Posted on July 29, 2016

How These Former Obama Voters Came to See Trump as Their Champion

Allegra Kirkland, Talking Points Memo, July 29, 2016

Republican presidential nominee Donald Trump has enjoyed a boost from a pretty unlikely source this election season: former supporters of President Barack Obama.


Several such voters were in attendance at the American Renaissance conference, an annual gathering of white nationalists, in May.

An oil and gas industry employee from Houston, Texas who gave his name as Karl North told TPM that he had twice voted for Obama but was now all in for Trump. He said he realized during the Obama years that “multi-cultural societies do not work” and now thinks that white people should have their own ethno-state.

“One thing that really opened my eyes was the Ferguson debacle,” North said, describing the protests that broke out in 2014 after a white police officer fatally shot an unarmed black teenager. “Watching them destroy their own community, I mean whites don’t do that.”

North’s extremist views are the exception, and the number of former Obama voters who now support Trump is small. Though few polls have touched on this overlap, a March survey by the non-partisan RAND Corporation found that 7.9 percent of Trump supporters voted for Obama in 2012, while a May ABC News poll put the same group at 15 percent.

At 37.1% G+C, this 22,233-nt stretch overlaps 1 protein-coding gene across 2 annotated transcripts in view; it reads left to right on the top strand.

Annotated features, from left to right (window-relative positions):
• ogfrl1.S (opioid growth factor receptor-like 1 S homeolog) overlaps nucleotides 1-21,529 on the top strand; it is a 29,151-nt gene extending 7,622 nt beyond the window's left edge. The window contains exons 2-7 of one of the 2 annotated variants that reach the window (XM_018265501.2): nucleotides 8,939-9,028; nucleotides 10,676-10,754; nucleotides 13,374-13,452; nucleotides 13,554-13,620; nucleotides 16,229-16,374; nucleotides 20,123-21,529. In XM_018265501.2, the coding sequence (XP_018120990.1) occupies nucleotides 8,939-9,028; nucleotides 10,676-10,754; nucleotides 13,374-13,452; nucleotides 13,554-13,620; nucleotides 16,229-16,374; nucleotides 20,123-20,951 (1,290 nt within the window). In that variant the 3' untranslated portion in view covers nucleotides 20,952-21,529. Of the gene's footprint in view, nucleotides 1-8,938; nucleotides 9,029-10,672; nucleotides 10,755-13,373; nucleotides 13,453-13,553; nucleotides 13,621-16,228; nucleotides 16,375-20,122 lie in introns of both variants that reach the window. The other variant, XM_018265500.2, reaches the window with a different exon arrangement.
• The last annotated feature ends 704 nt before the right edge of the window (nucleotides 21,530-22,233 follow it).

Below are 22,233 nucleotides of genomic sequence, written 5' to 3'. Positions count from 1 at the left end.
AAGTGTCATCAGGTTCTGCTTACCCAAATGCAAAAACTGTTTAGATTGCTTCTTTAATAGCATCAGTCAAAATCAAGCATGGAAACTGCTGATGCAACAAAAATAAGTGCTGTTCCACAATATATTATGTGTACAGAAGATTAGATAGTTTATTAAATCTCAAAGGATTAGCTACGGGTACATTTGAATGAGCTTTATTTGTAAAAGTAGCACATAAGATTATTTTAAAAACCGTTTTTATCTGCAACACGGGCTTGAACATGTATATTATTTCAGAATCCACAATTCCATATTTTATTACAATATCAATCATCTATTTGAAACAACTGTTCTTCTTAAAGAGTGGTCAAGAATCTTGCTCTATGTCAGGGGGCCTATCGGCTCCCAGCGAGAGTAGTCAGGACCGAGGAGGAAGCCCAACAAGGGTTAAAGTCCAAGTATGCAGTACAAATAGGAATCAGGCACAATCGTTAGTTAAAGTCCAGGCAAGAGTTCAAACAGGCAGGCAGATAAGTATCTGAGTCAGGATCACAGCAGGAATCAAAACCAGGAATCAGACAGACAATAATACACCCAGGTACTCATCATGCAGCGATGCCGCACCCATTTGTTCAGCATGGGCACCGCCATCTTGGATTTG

Two friends who attended the American Renaissance conference and said they voted for Obama in 2008 recounted how they’d become increasingly concerned about racial friction and terrorism during his presidency.

“I am worried about the erosion of traditional America,” said a woman who identified as “JeannieD,” a former IT project manager at Microsoft who now works as a part-time receptionist. “I think that whites are marginalized. It’s okay to be proud to be African-American, proud to be Asian, but if you’re white and proud, you’re a white supremacist.”

“I see the hypocrisy in that too,” said Tina Nichols, a former restaurant industry worker.


{snip} Yet Trump’s unorthodox campaign managed to appeal to those skeptical of an aggressive U.S. foreign policy and free trade deals, as well as those who felt threatened by the nation’s increasing diversity. Reporters from CNN and Business Insider encountered a number of these onetime Obama voters on the 2016 trail.